essa boltonThere are some unnecessarily showy, but by no means unimpressive centrepieces – a huge collage of Sony TVs welcomes you as you walk into the school and a 3D projection system in a small theatre thrilled the gadget-lover in me. But beyond these things, the technology exists and functions exactly as I have believed it always should – invisibly. The technology is part of the learning experience. My own use of an Apple TV in the classroom no longer ‘impresses’ my students. Of this, I could not be more glad. Similarly, the students at Essa know what the technology can do, and so they use it and appreciate it; they know it makes their lives easier and their work better, but they do not spend time being awed or distracted by it.

When I had the chance to sit down with students across a range of years, they were buzzing with enthusiasm, but also brutal, teenage honesty; “the iPod Touch’s were a waste of money,” said one. He thought that the iPads they are about to receive will be much more useful. That’s not to say he was ungrateful; many students at the school could never have afforded such a luxury and he was one of them, but he realised that the educational value of the Touch was limited. He went on to say that it’s hard to read for any length of time off of the Touch and the range of apps were also not as good as those that they used on some of the class set of iPads around the school.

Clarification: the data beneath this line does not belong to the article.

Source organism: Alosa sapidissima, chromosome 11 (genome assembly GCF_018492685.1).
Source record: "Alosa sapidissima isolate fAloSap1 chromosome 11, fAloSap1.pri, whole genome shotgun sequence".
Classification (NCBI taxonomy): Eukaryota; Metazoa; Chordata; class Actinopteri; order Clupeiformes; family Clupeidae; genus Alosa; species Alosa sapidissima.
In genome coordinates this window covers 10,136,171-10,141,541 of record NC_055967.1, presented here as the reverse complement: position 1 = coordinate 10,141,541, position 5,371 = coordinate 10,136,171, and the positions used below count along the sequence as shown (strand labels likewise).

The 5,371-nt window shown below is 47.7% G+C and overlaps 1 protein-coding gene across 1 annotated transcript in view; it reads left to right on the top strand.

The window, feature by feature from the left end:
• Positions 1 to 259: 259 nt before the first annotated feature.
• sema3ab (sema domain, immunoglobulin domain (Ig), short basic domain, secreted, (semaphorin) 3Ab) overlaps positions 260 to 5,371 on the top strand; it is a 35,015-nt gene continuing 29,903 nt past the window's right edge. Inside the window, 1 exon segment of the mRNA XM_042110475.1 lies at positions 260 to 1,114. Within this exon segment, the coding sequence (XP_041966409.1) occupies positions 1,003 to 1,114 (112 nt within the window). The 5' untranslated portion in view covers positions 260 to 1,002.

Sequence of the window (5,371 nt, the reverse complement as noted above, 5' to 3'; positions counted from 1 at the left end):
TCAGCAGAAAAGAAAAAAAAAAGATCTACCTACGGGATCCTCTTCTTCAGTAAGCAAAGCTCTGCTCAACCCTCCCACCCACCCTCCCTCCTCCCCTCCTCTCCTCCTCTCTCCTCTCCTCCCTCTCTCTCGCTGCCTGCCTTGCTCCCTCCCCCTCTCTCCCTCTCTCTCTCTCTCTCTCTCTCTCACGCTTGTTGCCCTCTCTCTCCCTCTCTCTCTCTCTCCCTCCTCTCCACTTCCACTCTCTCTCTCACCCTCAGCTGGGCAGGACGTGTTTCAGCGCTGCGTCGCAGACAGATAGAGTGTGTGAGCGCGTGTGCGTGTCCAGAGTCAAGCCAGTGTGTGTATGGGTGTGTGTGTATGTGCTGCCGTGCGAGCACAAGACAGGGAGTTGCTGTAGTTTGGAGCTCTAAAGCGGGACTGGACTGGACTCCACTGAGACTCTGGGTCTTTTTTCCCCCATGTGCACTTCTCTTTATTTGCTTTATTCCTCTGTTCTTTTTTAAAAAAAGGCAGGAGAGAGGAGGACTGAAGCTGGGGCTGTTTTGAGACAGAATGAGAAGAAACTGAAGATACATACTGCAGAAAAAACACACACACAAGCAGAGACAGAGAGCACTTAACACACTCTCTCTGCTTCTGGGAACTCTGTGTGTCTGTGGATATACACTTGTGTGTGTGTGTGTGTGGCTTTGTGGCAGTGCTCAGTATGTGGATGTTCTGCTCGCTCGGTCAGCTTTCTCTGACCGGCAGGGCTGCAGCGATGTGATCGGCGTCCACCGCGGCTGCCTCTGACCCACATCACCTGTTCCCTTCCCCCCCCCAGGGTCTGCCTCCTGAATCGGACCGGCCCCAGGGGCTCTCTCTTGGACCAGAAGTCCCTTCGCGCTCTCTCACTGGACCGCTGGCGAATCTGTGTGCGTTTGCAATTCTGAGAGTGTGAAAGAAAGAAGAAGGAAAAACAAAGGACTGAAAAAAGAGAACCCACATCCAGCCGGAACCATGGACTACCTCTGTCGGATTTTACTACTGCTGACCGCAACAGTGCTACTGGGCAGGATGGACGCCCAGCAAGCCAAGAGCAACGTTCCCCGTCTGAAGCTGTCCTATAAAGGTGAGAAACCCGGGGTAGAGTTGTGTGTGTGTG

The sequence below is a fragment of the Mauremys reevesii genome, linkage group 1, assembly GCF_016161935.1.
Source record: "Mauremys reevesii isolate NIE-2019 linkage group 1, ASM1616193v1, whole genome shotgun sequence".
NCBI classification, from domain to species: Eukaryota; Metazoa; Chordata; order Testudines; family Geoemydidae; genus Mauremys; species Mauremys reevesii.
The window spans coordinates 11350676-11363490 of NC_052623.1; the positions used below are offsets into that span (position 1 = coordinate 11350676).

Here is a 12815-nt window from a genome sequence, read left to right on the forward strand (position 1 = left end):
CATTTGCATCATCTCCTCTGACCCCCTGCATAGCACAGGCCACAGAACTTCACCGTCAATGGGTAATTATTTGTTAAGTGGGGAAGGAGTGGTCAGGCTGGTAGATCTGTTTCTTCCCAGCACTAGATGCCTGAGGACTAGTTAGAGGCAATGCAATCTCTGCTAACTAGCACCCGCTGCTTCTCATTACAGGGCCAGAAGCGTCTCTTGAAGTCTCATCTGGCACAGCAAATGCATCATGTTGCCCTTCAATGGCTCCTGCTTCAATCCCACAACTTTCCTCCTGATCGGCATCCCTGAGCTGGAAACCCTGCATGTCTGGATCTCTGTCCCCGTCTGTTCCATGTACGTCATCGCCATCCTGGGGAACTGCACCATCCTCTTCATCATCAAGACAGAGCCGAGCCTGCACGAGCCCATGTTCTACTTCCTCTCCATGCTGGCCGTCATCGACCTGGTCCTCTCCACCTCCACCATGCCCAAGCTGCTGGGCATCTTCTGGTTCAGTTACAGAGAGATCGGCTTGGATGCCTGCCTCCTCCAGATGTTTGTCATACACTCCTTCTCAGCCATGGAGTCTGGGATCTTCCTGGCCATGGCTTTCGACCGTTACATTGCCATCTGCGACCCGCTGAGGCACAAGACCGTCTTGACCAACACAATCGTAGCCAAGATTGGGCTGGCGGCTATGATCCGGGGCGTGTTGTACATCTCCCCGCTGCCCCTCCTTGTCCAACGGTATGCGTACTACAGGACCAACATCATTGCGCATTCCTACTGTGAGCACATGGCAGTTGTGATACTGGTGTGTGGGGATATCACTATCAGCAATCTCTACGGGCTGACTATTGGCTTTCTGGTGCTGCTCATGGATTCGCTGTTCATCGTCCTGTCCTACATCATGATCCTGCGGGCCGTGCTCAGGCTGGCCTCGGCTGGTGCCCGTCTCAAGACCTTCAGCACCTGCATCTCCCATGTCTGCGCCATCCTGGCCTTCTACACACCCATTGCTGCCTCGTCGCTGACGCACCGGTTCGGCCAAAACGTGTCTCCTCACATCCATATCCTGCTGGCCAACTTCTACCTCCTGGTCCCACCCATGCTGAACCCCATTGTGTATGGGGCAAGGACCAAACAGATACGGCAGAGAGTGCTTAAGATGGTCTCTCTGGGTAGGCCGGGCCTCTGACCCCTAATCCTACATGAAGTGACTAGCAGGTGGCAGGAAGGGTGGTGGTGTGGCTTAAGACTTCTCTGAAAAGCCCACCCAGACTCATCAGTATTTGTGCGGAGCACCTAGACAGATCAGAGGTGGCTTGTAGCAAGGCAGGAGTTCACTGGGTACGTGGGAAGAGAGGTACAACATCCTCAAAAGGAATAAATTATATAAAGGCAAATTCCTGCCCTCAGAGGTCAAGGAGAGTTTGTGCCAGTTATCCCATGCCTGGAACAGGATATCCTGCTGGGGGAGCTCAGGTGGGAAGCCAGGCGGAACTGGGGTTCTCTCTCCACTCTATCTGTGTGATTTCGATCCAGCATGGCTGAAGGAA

essa academy boltonNonetheless, what this student may not realise, is that Essa were the first school to give out Apple devices to all students and whilst the Touch might not be the final solution, it set the school on a journey that would lead them to this point. Behind all of this success and excitement is Abdul Chohan, Director of ICT at Essa. His vision has allowed technology to be embedded as the foundation upon which teaching and learning takes place.

His primary objective when setting this process in motion was to remove all the barriers that stop technology in schools working. His first goal was to give the students instant, reliable access to the internet.